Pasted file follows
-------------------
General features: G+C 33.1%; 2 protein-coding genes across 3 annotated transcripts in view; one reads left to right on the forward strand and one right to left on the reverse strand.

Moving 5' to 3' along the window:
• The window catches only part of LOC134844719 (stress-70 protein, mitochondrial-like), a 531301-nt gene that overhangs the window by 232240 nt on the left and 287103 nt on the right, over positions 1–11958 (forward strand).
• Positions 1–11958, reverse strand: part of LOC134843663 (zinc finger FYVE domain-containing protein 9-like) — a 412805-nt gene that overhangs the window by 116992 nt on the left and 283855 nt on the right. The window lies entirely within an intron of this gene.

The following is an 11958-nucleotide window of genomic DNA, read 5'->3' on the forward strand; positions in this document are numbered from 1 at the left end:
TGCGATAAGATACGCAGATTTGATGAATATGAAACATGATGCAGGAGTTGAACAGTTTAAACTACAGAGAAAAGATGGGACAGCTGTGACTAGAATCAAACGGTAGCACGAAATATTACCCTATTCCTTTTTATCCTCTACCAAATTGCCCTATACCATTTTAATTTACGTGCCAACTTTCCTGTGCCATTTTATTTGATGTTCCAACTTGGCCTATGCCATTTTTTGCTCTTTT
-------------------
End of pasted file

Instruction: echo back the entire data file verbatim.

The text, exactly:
General features: G+C 33.1%; 2 protein-coding genes across 3 annotated transcripts in view; one reads left to right on the forward strand and one right to left on the reverse strand.

Moving 5' to 3' along the window:
• The window catches only part of LOC134844719 (stress-70 protein, mitochondrial-like), a 531301-nt gene that overhangs the window by 232240 nt on the left and 287103 nt on the right, over positions 1–11958 (forward strand).
• Positions 1–11958, reverse strand: part of LOC134843663 (zinc finger FYVE domain-containing protein 9-like) — a 412805-nt gene that overhangs the window by 116992 nt on the left and 283855 nt on the right. The window lies entirely within an intron of this gene.

The following is an 11958-nucleotide window of genomic DNA, read 5'->3' on the forward strand; positions in this document are numbered from 1 at the left end:
TGCGATAAGATACGCAGATTTGATGAATATGAAACATGATGCAGGAGTTGAACAGTTTAAACTACAGAGAAAAGATGGGACAGCTGTGACTAGAATCAAACGGTAGCACGAAATATTACCCTATTCCTTTTTATCCTCTACCAAATTGCCCTATACCATTTTAATTTACGTGCCAACTTTCCTGTGCCATTTTATTTGATGTTCCAACTTGGCCTATGCCATTTTTTGCTCTTTT